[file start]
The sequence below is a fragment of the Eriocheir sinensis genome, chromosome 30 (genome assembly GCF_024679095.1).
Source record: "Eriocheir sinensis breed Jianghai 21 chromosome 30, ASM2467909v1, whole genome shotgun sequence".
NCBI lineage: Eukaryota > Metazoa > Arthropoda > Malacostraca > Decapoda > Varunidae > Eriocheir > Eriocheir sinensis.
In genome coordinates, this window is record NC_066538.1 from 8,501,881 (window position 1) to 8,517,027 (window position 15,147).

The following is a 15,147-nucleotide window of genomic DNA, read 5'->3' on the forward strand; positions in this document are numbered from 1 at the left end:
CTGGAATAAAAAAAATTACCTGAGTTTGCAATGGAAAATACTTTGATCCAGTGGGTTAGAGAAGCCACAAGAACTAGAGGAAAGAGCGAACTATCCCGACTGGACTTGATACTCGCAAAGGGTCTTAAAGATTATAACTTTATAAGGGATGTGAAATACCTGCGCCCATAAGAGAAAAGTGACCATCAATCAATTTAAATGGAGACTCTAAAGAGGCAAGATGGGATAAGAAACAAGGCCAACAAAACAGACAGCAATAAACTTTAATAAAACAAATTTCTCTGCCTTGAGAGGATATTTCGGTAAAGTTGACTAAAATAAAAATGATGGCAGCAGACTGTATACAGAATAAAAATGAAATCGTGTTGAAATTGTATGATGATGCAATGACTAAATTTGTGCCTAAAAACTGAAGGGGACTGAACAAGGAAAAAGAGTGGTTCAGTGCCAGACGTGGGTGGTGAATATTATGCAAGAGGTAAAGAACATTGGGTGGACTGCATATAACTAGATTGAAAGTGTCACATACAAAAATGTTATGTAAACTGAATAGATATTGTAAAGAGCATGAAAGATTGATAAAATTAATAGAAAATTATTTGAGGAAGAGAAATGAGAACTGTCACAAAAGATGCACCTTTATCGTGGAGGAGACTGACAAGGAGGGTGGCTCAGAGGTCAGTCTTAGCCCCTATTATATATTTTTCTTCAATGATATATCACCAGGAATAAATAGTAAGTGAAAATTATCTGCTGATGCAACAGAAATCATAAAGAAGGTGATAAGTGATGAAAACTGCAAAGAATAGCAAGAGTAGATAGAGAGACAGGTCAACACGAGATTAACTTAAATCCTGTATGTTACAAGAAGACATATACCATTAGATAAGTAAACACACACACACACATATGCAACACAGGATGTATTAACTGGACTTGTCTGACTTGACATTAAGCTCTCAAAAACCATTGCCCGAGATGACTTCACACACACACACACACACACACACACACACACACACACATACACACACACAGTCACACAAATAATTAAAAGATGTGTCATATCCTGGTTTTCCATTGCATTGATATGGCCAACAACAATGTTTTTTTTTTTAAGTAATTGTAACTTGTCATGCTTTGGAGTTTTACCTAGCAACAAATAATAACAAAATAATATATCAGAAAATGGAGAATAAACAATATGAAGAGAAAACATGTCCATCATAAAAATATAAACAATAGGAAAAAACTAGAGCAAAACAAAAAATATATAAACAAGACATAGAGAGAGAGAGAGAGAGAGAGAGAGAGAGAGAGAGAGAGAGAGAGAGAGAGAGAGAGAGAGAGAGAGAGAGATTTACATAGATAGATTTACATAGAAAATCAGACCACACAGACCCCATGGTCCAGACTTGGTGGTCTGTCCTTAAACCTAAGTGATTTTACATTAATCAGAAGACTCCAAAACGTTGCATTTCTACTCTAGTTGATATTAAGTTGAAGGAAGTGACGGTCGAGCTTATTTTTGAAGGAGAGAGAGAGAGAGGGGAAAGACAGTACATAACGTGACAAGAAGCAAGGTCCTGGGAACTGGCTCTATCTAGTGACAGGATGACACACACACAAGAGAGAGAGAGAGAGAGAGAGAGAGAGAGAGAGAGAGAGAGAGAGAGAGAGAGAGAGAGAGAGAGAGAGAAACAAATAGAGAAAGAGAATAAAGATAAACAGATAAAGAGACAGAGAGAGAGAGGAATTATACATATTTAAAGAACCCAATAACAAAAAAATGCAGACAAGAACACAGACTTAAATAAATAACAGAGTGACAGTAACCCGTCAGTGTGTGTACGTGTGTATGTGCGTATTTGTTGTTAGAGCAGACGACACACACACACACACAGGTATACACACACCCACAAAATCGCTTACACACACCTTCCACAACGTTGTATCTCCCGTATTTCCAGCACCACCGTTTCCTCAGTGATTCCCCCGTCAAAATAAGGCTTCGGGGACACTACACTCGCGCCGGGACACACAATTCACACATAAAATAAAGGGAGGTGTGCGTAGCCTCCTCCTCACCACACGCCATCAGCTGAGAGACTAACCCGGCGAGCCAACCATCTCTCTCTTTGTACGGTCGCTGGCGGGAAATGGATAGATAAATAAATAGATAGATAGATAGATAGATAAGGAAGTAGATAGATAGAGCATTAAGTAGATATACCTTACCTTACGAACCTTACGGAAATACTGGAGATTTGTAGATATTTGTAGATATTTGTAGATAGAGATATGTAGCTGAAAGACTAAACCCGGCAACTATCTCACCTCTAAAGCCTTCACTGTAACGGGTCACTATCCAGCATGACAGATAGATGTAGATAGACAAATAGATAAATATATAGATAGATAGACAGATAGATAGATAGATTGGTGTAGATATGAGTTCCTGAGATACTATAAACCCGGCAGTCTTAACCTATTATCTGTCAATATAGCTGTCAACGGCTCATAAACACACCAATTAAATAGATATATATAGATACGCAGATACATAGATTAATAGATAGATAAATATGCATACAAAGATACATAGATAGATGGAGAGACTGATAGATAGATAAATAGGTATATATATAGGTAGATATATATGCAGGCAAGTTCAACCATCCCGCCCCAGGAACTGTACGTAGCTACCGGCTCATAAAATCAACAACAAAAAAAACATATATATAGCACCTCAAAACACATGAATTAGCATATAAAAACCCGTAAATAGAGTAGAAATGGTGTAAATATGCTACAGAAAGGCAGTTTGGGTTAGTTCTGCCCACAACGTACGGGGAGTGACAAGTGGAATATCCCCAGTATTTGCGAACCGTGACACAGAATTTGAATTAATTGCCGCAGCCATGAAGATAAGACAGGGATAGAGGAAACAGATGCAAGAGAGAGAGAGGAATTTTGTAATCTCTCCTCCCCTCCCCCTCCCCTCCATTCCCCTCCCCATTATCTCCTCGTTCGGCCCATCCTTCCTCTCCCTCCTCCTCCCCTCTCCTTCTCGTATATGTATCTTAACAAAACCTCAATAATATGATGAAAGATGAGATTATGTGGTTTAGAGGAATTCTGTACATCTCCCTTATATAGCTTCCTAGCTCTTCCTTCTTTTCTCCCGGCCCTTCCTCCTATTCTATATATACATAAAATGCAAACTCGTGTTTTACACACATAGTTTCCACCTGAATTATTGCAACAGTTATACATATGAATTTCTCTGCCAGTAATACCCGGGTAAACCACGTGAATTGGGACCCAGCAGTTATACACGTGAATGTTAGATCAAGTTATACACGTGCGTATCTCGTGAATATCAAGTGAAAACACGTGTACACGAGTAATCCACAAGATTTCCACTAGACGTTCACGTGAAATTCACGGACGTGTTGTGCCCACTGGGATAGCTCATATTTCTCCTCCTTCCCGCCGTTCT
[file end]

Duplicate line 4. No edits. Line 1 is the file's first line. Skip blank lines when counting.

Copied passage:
In genome coordinates, this window is record NC_066538.1 from 8,501,881 (window position 1) to 8,517,027 (window position 15,147).